Whoever makes, utters or possesses a counterfeited security of a State or a political subdivision thereof or of an organization, or whoever makes, utters or possesses a forged security of a State or political subdivision thereof or of an organization, with intent to deceive another person, organization, or government shall be fined under this title or imprisoned for not more than ten years, or both.
The scheme involved Scott's coconspirators' purchasing legitimate identification cards, social security cards, and payroll checks from numerous individuals to obtain bona fide business names and account numbers. Scott then used his computer to produce counterfeit commercial checks that were printed with those business names and account numbers. The checks were made payable to the individual whose identification document was used. Scott's coconspirators would next open bank accounts using the purchased identification documents and deposit the counterfeit commercial checks or stolen money orders into the account. The coconspirators then began cashing counterfeit commercial checks against the accounts to obtain cash. The proceeds were split between Scott and the coconspirator working on that account.
The actual banks on which the accounts were drawn, e.g., Metropolitan National Bank and Arvest Bank, are not fictitious, and operate in interstate commerce. They are organizations within the meaning of the statute. See United States v. Jackson, 155 F. 3d 942, 946 (8th Cir. 1998) (banks on which accounts were drawn were organizations for purposes of the § 513 definition). Thus, Scott's contention that the Court did not have jurisdiction is without merit.
Third, Scott argues that the Court erred in holding him accountable for $34,291.20 in restitution. At the sentencing hearing, the government presented evidence that the two main victims, Arvest Bank and Metropolitan National Bank, suffered losses in the amount of $34,291.20, which were directly traceable to Scott's conduct. Therefore, the Court did not err in holding Scott accountable for the amount of the loss.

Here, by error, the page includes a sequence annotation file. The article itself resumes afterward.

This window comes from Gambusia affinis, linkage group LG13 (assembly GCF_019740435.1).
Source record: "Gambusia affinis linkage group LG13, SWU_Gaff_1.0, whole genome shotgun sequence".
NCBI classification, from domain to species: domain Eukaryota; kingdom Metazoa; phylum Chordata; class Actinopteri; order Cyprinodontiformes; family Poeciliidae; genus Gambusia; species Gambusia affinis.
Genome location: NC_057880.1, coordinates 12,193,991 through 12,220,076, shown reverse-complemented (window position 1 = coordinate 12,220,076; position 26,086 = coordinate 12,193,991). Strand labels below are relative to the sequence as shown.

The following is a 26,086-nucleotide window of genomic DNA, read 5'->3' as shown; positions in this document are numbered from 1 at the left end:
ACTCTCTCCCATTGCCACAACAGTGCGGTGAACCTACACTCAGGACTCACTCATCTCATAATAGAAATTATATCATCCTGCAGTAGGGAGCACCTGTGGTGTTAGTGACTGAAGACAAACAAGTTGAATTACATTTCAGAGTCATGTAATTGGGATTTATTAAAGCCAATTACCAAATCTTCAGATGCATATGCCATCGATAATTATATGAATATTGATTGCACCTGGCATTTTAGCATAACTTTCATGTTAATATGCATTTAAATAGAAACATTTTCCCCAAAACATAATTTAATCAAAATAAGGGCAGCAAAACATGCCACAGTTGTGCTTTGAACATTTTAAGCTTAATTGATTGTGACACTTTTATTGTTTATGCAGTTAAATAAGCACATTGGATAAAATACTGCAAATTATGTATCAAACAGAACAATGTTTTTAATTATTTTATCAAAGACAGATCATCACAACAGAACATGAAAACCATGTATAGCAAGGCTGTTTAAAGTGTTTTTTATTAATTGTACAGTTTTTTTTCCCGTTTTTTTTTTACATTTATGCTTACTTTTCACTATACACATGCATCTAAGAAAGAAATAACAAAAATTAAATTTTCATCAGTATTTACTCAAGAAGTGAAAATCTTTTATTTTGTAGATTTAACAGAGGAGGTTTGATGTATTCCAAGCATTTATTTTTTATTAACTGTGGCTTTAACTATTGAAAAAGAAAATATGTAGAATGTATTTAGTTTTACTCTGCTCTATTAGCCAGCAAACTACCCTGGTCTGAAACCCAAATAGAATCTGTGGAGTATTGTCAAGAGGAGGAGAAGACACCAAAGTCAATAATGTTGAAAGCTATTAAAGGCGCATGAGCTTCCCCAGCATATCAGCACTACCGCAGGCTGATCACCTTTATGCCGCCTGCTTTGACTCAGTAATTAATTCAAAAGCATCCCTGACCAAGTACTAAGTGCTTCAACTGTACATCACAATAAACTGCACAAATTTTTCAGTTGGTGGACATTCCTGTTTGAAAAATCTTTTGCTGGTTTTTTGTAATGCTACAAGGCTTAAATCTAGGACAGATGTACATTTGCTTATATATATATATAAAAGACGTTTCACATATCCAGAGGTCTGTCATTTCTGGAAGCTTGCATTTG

Finally, Scott contends that the government breached the Plea Agreement by advocating for sentencing enhancements. In particular, he points to paragraph 10 of the Plea Agreement which provides:
The United States Attorney for the Eastern District of Arkansas will bring no further charges against the defendant for any acts or conduct arising out of the events described in the Indictment, which is the subject of this action, unless the Defendant breaches this Agreement.*fn2 At sentencing, the government asked for a twelve-level sentencing enhancement under §2B1.1(b)(1)(g) of the Sentencing Guidelines because the conspiracy involved more than $200,000. The government also asked for a four-level enhancement based on Scott's leadership role in the offense under § 3B1.1 of the Sentencing Guidelines. The government additionally asked for a two-level obstruction of justice enhancement based on § 3C1.1 of the Sentencing Guidelines because Scott submitted a false affidavit in his challenge to the search warrant. Furthermore, the government asked for a two-level ...